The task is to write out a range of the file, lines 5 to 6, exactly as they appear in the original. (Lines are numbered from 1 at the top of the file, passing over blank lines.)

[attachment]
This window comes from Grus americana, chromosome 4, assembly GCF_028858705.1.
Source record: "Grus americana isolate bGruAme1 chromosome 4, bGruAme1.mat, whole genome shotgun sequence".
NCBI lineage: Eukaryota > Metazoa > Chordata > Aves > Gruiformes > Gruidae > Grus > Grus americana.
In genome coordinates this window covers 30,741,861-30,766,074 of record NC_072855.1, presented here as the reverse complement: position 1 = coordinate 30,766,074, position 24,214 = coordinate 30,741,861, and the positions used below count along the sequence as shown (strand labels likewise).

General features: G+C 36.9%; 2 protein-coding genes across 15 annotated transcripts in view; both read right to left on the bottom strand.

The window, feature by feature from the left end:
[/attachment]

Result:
General features: G+C 36.9%; 2 protein-coding genes across 15 annotated transcripts in view; both read right to left on the bottom strand.

The window, feature by feature from the left end: